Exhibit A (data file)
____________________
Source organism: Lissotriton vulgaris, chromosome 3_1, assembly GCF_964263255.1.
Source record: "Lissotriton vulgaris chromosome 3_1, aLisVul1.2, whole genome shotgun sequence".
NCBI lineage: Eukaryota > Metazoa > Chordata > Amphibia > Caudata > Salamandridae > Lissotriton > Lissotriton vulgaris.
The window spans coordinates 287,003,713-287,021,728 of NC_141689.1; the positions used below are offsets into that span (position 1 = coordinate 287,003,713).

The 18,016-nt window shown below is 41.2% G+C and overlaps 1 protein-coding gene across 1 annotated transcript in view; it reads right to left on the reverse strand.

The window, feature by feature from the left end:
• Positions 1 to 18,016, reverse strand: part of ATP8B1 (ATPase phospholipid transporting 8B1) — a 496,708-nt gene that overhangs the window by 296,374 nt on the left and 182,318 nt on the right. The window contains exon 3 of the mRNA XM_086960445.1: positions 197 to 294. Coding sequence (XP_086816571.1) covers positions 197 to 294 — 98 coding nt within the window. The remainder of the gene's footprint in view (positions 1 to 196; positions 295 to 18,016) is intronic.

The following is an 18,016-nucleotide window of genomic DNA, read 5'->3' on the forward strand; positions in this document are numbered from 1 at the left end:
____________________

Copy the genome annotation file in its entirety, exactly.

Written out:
Source organism: Lissotriton vulgaris, chromosome 3_1, assembly GCF_964263255.1.
Source record: "Lissotriton vulgaris chromosome 3_1, aLisVul1.2, whole genome shotgun sequence".
NCBI lineage: Eukaryota > Metazoa > Chordata > Amphibia > Caudata > Salamandridae > Lissotriton > Lissotriton vulgaris.
The window spans coordinates 287,003,713-287,021,728 of NC_141689.1; the positions used below are offsets into that span (position 1 = coordinate 287,003,713).

The 18,016-nt window shown below is 41.2% G+C and overlaps 1 protein-coding gene across 1 annotated transcript in view; it reads right to left on the reverse strand.

The window, feature by feature from the left end:
• Positions 1 to 18,016, reverse strand: part of ATP8B1 (ATPase phospholipid transporting 8B1) — a 496,708-nt gene that overhangs the window by 296,374 nt on the left and 182,318 nt on the right. The window contains exon 3 of the mRNA XM_086960445.1: positions 197 to 294. Coding sequence (XP_086816571.1) covers positions 197 to 294 — 98 coding nt within the window. The remainder of the gene's footprint in view (positions 1 to 196; positions 295 to 18,016) is intronic.

The following is an 18,016-nucleotide window of genomic DNA, read 5'->3' on the forward strand; positions in this document are numbered from 1 at the left end: